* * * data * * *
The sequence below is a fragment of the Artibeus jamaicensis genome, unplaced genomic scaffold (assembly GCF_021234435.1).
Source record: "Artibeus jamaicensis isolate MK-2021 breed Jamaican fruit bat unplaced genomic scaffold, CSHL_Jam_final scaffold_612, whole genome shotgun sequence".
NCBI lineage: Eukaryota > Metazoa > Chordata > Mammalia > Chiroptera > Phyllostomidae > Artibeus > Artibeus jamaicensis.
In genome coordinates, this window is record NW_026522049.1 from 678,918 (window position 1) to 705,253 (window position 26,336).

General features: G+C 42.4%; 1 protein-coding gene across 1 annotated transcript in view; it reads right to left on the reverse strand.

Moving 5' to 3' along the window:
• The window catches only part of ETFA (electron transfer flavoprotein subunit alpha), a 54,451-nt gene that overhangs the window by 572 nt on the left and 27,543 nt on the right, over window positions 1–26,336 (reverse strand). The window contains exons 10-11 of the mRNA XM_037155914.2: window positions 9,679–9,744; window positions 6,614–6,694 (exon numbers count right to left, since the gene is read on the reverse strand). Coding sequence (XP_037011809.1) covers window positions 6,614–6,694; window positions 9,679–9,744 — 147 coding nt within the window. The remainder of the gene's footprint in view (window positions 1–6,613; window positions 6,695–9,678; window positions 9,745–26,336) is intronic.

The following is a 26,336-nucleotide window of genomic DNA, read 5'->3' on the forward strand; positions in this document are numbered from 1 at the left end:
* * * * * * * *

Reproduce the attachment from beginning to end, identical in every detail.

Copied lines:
The sequence below is a fragment of the Artibeus jamaicensis genome, unplaced genomic scaffold (assembly GCF_021234435.1).
Source record: "Artibeus jamaicensis isolate MK-2021 breed Jamaican fruit bat unplaced genomic scaffold, CSHL_Jam_final scaffold_612, whole genome shotgun sequence".
NCBI lineage: Eukaryota > Metazoa > Chordata > Mammalia > Chiroptera > Phyllostomidae > Artibeus > Artibeus jamaicensis.
In genome coordinates, this window is record NW_026522049.1 from 678,918 (window position 1) to 705,253 (window position 26,336).

General features: G+C 42.4%; 1 protein-coding gene across 1 annotated transcript in view; it reads right to left on the reverse strand.

Moving 5' to 3' along the window:
• The window catches only part of ETFA (electron transfer flavoprotein subunit alpha), a 54,451-nt gene that overhangs the window by 572 nt on the left and 27,543 nt on the right, over window positions 1–26,336 (reverse strand). The window contains exons 10-11 of the mRNA XM_037155914.2: window positions 9,679–9,744; window positions 6,614–6,694 (exon numbers count right to left, since the gene is read on the reverse strand). Coding sequence (XP_037011809.1) covers window positions 6,614–6,694; window positions 9,679–9,744 — 147 coding nt within the window. The remainder of the gene's footprint in view (window positions 1–6,613; window positions 6,695–9,678; window positions 9,745–26,336) is intronic.

The following is a 26,336-nucleotide window of genomic DNA, read 5'->3' on the forward strand; positions in this document are numbered from 1 at the left end: